The Lab

New Microdosing Study Investigates “Stamets Stack”

A 2022 study on microdosing in Scientific Reports (published by Nature) followed 953 microdosers of psilocybin mushrooms and 180 non-microdosers for approximately 30 days to assess changes in mood, mental health, psychomotor skills, and cognition.

In addition to psilocybin, the microdosers added lion’s mane mushrooms and niacin (vitamin B3) in what is commonly referred to as the “Stamets Stack”, named after the legendary mycologist, Paul Stamets. In keeping with the results of previous studies, the researchers observed small- to medium-sized improvements in mood and mental health among the microdosers.

Differences between microdosers above and below the age of 55.

While both groups experienced mental health benefits, the 55+ group alone showed improvements in psychomotor performance due to microdosing with psilocybin, lion’s mane, and B3. The researchers concluded that these improvements were indeed due to stacking the three substances. However, lion’s mane and B3 did not appear to impact mood and mental health changes.

The researchers emphasize that these findings are novel and the combination of psilocybin, lion’s mane, and B3 requires further research to confirm and clarify their effects

Specifically, when it comes to psilocybin, the researchers declare, “The potential that psilocybin microdosing may provide a means to improve depression and anxiety clearly points to the need for further research to more firmly establish the nature of the relationship between microdosing, mood and mental health, and the extent to which these effects are directly attributable to psilocybin.”

The study does not address previous critiques of microdosing (notably that microdosing is largely placebo), but does provide promising evidence that low-dose psilocybin is overall beneficial and relatively safe.

Moreover, the study did not report on the specific microdosing protocol pursued by each individual in the experimental group. As the researchers write in the introduction, “Surveys of microdosing psilocybin have identified diverse practices but generally converge on the self-administration, 3–5 times per week, of 0.1 to 0.3 g of dried mushrooms.”

Here at Third Wave, consumers tell us all the time that finding the right dosage and frequency is critical. Many individuals do not experience the touted benefits of microdosing simply because they are not following the right protocol for their unique needs.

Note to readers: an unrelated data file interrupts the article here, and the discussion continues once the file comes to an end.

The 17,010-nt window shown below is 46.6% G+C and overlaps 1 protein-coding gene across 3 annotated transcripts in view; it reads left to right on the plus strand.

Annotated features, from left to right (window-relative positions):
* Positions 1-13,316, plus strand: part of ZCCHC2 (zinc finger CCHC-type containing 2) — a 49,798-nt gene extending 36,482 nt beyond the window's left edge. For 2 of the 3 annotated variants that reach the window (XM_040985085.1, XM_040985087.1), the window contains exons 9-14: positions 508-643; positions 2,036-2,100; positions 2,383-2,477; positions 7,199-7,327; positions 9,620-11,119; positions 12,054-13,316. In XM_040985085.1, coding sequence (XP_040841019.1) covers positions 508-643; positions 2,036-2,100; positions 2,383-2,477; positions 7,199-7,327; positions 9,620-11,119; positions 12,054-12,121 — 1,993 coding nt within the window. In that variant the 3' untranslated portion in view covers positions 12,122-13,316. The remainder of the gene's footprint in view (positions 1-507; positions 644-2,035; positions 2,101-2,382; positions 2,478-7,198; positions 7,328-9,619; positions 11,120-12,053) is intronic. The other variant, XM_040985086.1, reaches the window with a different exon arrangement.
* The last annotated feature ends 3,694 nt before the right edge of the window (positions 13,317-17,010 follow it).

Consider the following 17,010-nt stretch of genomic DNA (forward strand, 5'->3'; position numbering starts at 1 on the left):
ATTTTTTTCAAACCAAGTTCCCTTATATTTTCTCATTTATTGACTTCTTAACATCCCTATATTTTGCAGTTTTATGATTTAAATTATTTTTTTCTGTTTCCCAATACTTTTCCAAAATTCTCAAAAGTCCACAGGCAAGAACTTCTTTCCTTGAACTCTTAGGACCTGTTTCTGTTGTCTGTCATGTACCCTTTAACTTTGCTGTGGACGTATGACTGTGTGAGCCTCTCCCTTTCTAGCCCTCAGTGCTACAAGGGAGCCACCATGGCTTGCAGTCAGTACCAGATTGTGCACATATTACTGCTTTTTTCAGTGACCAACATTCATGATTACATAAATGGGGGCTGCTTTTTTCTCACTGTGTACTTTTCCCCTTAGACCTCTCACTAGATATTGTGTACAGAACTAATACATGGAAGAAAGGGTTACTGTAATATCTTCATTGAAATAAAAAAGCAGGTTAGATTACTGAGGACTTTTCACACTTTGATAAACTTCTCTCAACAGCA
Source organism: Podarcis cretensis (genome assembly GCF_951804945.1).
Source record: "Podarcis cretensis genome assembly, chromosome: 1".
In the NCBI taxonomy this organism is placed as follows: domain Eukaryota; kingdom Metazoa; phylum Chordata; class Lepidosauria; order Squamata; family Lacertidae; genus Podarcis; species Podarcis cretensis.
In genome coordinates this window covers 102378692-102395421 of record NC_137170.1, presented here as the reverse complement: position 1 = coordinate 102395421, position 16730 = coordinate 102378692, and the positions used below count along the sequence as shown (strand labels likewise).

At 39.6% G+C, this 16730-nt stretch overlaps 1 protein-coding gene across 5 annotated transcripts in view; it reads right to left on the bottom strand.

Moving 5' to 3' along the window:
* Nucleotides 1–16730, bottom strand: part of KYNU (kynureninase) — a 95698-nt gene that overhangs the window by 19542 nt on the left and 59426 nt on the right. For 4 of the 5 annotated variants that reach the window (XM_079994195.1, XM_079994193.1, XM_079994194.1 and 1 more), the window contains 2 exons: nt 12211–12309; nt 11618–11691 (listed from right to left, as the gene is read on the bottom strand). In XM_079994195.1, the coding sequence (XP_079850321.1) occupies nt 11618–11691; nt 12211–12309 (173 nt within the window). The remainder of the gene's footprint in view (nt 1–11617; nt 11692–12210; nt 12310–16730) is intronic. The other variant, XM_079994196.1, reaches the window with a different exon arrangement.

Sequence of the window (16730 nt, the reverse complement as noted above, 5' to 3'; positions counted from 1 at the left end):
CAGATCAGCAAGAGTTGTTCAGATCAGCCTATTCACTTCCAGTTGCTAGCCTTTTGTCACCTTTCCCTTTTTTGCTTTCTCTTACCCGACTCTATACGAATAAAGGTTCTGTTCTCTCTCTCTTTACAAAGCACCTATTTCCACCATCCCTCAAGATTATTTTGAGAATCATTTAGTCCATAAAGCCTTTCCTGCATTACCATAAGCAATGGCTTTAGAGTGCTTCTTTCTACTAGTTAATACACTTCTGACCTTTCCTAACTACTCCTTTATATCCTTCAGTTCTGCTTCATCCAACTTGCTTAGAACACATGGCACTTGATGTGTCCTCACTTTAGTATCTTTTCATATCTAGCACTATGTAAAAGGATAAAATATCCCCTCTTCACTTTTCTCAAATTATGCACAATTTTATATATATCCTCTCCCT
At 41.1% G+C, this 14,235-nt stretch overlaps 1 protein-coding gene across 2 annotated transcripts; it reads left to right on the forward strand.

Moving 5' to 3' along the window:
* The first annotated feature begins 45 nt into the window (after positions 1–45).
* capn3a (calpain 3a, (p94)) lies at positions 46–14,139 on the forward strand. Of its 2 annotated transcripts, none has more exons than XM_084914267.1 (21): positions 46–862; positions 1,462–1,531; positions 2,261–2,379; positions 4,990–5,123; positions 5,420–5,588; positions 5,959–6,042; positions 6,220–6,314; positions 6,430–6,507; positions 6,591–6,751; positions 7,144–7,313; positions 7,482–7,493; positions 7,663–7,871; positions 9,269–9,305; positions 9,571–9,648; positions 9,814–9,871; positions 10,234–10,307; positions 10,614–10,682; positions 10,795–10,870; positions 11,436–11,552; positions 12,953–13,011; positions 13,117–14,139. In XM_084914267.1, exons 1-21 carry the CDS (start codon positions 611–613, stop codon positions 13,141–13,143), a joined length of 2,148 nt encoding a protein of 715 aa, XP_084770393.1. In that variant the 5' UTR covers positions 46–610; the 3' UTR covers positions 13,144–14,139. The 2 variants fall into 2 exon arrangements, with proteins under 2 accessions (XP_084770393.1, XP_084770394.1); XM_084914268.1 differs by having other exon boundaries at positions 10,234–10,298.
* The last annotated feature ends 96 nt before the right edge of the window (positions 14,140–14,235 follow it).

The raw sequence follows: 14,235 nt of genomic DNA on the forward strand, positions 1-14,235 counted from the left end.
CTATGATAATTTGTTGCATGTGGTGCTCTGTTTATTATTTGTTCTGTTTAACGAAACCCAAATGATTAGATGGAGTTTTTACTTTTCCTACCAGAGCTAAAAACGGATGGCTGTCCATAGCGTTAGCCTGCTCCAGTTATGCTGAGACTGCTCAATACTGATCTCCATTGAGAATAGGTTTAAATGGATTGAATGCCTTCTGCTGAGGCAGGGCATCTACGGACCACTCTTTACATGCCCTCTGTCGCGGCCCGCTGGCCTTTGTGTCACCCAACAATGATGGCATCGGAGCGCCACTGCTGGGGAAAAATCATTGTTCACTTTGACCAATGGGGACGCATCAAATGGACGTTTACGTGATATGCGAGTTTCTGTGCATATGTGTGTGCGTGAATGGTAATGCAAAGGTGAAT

For those interested in learning about the skill of microdosing, consider enrolling in Third Wave’s Microdosing Course or working with a microdosing coach.

Gregory Frederick Ferenstein

Director of Research

Gregory Frederick Ferenstein, M.Sc., has been writing on innovation and psychology for over a decade. His peer-reviewed research was published in the leading journal of its field, and his work appears in top media outlets, including New York Times, The Washington Post, and the BBC.

After designing large-scale economic reform in Congress, he conducted field research in Silicon ValIey and become convinced that mental health must be a national priority.

He is now dedicated to advancing world-class, personalized mental healthcare. He holds a Master’s in Mathematical Behavior Sciences, taught statistics for journalism at the University of Texas, and resides in Austin.

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  1. Companies that are looking to grow need to consider formulation, and differentiation, backed by some scientific substantiation. Essentially, this means coming up with really thoughtful formulas that bring together the best in nutraceuticals and what I like to call “the phyto-alliance.” The phyto-alliance is undeniable. When we add other nutraceuticals- such as GABA – the sky is truly the limit, but we need to have some data to prove that our product works and that it is safe. But as you wrote, reaserch shows that microdosing is mostly the placebo effect –